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The Wishes firework spectacular is ending its 13-year run at the Magic Kingdom. Look back on some great memories and photographs with a former Cast Member.Pin - Wishes2The Wishes firework spectacular is ending its 13-year run at the Magic Kingdom. Look back on some great memories and photographs with a former Cast Member.

A Weekend in Niagara Falls

While I was working in the Buffalo area, I had to stay out there for a weekend. Since it’s so close to Niagara Falls, and Niagara Falls is only a few hours from home, I invited my boyfriend to join me on a semi-work-funded mini-vacation. Niagara Falls is the perfect weekend destination. There’s just the right amount of scenery, attractions, and nightlife to keep you entertained in any season.

Wandering Buffalo

He had to drive in from Detroit after working a full day, so I had Friday evening to kill on my own. I decided to head to downtown Buffalo to find some dinner, but quickly realized that that wasn’t in the cards because the Sabres had a home game that night. I wandered around a little looking for somewhere to pull over so I could look up some other areas on my phone and ended up stumbling across an outdoor hockey rink with a bar and restaurant attached. That was good enough for me, so I grabbed a seat at the bar and watched some kids play through the glass. It was such a cool location right along the river and as a life-long hockey addict, I loved hearing the sounds of pucks and skates echoing while I had my dinner.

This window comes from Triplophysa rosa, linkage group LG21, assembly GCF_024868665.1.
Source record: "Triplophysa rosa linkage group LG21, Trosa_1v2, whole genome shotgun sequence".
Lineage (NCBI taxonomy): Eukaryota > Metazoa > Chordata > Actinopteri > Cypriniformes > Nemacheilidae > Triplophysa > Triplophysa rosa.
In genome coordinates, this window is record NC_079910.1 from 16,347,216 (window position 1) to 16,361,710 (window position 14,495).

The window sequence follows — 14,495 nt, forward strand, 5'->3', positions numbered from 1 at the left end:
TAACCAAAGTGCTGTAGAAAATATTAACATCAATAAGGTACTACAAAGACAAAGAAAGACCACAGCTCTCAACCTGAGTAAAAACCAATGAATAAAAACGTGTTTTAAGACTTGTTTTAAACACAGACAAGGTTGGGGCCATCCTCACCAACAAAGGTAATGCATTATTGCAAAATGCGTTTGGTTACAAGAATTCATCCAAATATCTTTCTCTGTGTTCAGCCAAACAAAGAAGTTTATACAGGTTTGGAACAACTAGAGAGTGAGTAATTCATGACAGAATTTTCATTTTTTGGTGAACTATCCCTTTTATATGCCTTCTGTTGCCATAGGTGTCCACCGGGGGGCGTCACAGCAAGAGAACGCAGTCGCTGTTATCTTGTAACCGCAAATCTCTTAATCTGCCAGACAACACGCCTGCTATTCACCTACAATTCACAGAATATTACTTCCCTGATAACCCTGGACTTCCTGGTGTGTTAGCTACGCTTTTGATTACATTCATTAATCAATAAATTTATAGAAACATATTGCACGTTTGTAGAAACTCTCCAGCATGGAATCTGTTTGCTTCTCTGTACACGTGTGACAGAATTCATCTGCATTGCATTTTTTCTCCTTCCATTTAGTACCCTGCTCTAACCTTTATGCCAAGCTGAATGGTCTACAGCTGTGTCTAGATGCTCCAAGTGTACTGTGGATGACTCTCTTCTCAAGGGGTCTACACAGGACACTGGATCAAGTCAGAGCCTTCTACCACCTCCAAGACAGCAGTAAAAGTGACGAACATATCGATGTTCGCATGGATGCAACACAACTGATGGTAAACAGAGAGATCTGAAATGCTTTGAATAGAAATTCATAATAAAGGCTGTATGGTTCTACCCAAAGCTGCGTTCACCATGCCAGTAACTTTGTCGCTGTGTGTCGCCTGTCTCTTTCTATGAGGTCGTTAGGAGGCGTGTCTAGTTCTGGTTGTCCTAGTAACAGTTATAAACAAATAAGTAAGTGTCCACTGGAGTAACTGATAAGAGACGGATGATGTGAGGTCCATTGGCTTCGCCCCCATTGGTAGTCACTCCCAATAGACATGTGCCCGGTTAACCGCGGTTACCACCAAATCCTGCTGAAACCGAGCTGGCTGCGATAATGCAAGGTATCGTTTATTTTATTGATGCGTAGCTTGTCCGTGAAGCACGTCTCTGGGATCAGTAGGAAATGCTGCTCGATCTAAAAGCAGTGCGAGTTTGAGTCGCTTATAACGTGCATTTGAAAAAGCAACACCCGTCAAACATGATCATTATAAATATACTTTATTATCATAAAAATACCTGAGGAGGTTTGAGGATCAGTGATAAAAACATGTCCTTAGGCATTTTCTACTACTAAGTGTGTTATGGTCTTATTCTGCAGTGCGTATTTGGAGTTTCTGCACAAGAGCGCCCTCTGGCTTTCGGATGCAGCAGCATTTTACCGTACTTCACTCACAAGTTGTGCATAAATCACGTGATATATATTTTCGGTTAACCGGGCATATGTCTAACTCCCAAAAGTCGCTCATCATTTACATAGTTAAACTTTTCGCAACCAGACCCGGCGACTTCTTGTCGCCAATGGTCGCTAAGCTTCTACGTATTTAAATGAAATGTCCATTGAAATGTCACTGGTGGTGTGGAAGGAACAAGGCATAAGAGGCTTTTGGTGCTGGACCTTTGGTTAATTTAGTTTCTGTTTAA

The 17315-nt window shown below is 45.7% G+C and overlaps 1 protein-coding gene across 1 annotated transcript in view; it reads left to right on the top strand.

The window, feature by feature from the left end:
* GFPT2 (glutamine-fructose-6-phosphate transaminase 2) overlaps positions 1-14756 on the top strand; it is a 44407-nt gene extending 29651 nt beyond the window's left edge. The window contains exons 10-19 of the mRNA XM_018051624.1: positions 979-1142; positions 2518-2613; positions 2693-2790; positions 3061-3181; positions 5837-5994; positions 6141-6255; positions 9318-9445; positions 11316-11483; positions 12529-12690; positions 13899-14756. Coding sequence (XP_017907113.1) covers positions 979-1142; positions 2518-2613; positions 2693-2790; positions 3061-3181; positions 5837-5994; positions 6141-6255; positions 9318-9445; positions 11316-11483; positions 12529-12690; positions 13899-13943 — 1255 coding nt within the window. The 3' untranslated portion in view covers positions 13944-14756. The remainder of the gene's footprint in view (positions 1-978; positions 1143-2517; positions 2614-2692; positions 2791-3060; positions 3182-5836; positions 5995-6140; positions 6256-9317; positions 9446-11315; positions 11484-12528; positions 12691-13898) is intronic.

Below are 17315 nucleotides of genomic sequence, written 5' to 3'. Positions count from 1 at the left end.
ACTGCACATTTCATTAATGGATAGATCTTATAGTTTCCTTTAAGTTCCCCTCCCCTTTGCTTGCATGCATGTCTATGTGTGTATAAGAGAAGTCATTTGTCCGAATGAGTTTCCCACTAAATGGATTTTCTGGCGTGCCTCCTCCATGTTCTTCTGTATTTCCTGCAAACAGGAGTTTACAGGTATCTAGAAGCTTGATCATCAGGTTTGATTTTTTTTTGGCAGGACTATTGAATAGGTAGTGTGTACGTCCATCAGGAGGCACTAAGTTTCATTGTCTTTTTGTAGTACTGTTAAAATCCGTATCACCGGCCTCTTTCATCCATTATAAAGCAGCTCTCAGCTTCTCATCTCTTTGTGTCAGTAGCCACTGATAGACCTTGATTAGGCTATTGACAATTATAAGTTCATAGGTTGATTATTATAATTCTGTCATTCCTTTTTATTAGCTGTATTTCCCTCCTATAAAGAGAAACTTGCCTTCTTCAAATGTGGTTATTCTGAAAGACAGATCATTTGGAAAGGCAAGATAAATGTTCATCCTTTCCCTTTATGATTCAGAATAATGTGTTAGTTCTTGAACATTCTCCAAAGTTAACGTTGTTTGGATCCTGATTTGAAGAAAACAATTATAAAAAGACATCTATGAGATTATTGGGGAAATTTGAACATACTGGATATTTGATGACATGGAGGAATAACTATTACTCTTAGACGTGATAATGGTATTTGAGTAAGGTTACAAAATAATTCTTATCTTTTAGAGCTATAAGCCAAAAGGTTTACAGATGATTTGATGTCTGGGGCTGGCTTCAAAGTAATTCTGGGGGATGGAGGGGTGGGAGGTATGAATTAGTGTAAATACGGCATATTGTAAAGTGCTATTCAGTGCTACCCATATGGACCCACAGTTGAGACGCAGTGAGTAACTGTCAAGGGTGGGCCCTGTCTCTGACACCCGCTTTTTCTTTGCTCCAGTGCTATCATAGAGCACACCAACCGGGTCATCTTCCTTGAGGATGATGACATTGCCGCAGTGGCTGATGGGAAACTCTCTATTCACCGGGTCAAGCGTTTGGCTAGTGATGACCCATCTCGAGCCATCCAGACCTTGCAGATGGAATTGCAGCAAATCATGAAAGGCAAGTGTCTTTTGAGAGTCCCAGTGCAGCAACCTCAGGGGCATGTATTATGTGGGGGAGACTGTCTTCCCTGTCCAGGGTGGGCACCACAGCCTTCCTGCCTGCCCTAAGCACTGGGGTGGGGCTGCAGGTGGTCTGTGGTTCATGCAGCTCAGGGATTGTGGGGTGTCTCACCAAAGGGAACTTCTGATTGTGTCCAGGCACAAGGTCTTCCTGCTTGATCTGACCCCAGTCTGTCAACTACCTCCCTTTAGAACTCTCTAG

Outdoor hockey rink in Buffalo, New York

When I was done eating, I decided that it was time to head up to Niagara Falls to check into the hotel. I had booked the Holiday Inn on the Canadian side because it’s super cheap (at least during the winter), only a couple blocks from the falls, and I generally have good experiences at IHG properties. I had looked and looked to try to find a reasonably priced room with a view of the falls, but I ended up choosing price over such niceties and was generally pleased. I also appreciated the free parking right on site.

Waterfall Fireworks